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Action plan for Chatham’s World Heritage bid

Date: 26/02/2008           Category: Economic Development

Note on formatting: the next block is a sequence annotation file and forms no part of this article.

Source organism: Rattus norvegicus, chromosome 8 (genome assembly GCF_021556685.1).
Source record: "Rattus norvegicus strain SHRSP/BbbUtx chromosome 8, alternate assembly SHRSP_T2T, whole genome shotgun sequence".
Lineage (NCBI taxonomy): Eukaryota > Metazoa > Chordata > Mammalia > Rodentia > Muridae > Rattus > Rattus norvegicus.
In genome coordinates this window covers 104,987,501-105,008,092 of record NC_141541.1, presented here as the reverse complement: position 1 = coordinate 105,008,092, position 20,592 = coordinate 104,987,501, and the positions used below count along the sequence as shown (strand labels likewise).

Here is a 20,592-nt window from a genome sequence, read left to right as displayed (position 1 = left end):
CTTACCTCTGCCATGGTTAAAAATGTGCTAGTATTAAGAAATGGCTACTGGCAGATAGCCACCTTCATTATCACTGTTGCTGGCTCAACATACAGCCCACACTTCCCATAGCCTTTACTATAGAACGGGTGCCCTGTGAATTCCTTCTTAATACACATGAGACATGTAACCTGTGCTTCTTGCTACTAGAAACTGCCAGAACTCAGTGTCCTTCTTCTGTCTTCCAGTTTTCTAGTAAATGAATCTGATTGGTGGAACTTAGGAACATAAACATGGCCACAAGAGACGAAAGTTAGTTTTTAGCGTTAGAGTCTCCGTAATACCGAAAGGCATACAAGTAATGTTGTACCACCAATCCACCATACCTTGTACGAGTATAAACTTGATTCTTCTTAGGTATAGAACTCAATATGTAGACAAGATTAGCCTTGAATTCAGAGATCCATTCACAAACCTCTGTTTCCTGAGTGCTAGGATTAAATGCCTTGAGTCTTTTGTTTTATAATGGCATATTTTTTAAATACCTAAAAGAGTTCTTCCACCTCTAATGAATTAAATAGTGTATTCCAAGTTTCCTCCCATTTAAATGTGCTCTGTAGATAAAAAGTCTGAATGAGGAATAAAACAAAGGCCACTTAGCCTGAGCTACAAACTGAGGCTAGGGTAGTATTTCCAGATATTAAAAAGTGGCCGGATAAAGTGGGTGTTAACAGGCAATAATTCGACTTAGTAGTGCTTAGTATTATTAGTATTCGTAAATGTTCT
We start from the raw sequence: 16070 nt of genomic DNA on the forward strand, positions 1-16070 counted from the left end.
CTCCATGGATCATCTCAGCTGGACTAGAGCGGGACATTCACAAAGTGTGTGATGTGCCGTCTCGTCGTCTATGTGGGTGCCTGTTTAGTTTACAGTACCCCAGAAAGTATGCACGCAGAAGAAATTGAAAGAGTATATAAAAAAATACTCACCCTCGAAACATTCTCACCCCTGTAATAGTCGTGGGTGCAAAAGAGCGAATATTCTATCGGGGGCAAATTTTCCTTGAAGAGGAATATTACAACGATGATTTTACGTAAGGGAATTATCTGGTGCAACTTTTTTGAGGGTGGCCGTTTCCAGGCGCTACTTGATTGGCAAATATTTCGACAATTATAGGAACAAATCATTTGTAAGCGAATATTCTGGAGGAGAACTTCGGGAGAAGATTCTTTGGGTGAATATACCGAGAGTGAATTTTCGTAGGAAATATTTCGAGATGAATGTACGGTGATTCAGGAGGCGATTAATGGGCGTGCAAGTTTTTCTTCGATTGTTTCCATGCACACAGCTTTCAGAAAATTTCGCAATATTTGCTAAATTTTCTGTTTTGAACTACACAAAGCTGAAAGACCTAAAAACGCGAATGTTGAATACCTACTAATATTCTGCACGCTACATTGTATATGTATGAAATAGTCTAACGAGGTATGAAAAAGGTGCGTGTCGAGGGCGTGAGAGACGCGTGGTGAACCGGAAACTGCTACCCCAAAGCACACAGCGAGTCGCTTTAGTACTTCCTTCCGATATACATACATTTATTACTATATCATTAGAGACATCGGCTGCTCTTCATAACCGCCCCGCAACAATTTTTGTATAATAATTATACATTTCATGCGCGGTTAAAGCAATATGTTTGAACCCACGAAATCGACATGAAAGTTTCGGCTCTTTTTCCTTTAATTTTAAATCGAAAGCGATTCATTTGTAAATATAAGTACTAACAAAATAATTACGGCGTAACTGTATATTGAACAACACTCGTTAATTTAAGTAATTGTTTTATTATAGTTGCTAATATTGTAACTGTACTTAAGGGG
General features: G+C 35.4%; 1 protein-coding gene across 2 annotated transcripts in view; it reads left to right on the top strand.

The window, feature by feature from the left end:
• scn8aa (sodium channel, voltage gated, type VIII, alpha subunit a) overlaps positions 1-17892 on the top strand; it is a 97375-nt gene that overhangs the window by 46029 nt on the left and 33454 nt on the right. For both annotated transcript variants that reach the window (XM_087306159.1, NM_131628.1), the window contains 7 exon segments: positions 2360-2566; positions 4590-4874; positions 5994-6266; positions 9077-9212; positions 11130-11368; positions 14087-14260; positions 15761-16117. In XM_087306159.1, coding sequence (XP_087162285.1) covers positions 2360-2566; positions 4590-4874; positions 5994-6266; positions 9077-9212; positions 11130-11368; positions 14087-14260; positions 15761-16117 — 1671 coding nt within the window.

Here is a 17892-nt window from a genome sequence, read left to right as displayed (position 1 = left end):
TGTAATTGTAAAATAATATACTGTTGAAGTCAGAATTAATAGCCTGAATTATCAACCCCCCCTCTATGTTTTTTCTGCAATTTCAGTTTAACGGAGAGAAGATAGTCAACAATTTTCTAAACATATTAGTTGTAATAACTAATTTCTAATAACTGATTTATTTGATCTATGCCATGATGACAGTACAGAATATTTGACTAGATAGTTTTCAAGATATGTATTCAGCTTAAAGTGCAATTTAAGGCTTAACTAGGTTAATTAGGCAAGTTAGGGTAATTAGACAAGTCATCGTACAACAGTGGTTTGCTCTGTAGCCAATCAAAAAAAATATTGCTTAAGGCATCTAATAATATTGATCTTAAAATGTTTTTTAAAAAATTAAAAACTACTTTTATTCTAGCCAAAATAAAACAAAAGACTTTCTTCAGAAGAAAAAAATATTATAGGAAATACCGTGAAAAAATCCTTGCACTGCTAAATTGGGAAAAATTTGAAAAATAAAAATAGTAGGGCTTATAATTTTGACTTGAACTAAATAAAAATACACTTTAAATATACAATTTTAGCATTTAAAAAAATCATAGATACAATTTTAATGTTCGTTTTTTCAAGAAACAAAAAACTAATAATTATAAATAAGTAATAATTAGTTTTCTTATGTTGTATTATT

An action plan for the campaign to win World Heritage status for Chatham Dockyard and its defences has been drawn up following the latest meeting of the Chatham World Heritage Partnership, the bid’s consultative body. The Pembroke building – former naval barracks, and now part of the Universities at Medway campus – was the appropriate venue for a lively discussion attended by over 80 members of the 250-strong partnership. Anyone can join the partnership through the project website at www.chathamworldheritage.co.uk. Partners receive invites to future meetings, as well as electronic updates on progress and requests for input. The full report of the meeting is also available from the website. The meeting discussed opportunities and challenges facing the planned World Heritage Site application, including how best to present and promote the site to international audiences and future generations, and how to protect it. Leader of Medway Council Cllr Rodney Chambers introduced the event. He said: “This meeting has taken the bid one further vital step along the road to achieving World Heritage status for this very important part of Medway’s heritage and the benefits it will bring to residents and business in the area. “I’m giving the project my full backing and am very pleased with the progress that is being made and the growing popular support for the project that was evident at this latest meeting.” The meeting was the first to be chaired by Lindsey Morgan, who took up the voluntary role in November 2007. She said: “I was delighted by how popular the event proved among local residents, businesses and stakeholders. I’m determined to ensure everyone’s views are reflected to give Chatham’s World Heritage the future it deserves.” Various work-groups at the event were organised by Chris Blandford Associates, the consultancy that is developing Chatham’s World Heritage application. Project Manager Joanne Cable said: “Producing the application is a complex process. Justifying why Chatham’s heritage is so significant is crucial to success, but is in many ways the easy part. Our application will also be judged on local commitment to the site’s future. This is where the partnership’s contributions will really strengthen Chatham’s case.” Seven main action points emerged from the work-groups: (1) The precise boundary needs to be defined and widely promoted. This will reflect thorough understanding of Chatham’s significance, and its major contribution to world history. (2) Chatham must be respected as a living-working site, taking into account the continuing military presence of the Royal Engineers, and the regeneration of the town centre and waterfront. Heritage and regeneration will go hand in hand – the Universities at Medway complex is an excellent model. (3) A set of core principles to guide future decisions on the site’s management, use and promotion will be drawn up. (4) Enforcement of existing site protections – in particular Conservation Area status – should be reviewed to ensure all of Chatham’s heritage is adequately safeguarded, not just the listed and scheduled assets. (5) This includes protecting important views to and from the site. (6) The application is a chance to tell the whole story of Chatham’s significance, and unite the heritage offer. It is as important to present this locally as it is internationally. (7) Closer partnership working will align funds and resources, prevent duplication and missed opportunities, improve visitor experience and help tell the overall tale of Chatham’s legacy. The next Partnership meeting in May will focus on specific actions to be taken top achieve the above objectives. Additional partnership contributions are always welcome. Background: (1) Decisions on which sites will be added to the World Heritage List are made by the United Nations Educational, Scientific and Cultural Organization (Unesco). It encourages the identification, protection and preservation of outstanding cultural and natural heritage around the world. The list comprises 850 sites in 138 countries. Chatham Dockyard and its Defences is on national government’s shortlist of sites to propose for World Heritage Site status. Their assessment of Chatham’s significance states: “Chatham Dockyard is the supreme example of a Royal Dockyard largely unaltered from the age of sail…. The importance of the dockyard is enhanced by its close association with contemporary military establishments. This combination of a substantially intact 18th century Dockyard with its contemporary massive landward defences is unique.” (2) The UK proposes one site each year. The application is prepared locally, but submitted by the Department for Culture, Media and Sport. This year’s application is the Antonine Wall, the northernmost frontier of the Roman empire. It was submitted in 2007, assessed in 2008. Following years are the Pontcysyllte canal aqueduct (2008), Darwin’s House at Downe (2009), and the Anglo-Saxon twin monastery at Wearmouth and Jarrow (2010). (3) Medway’s World Heritage Site application is possible thanks to support from the Chatham Historic Dockyard Trust, the South East England Development Agency (SEEDA), English Heritage and Medway Council. [ends]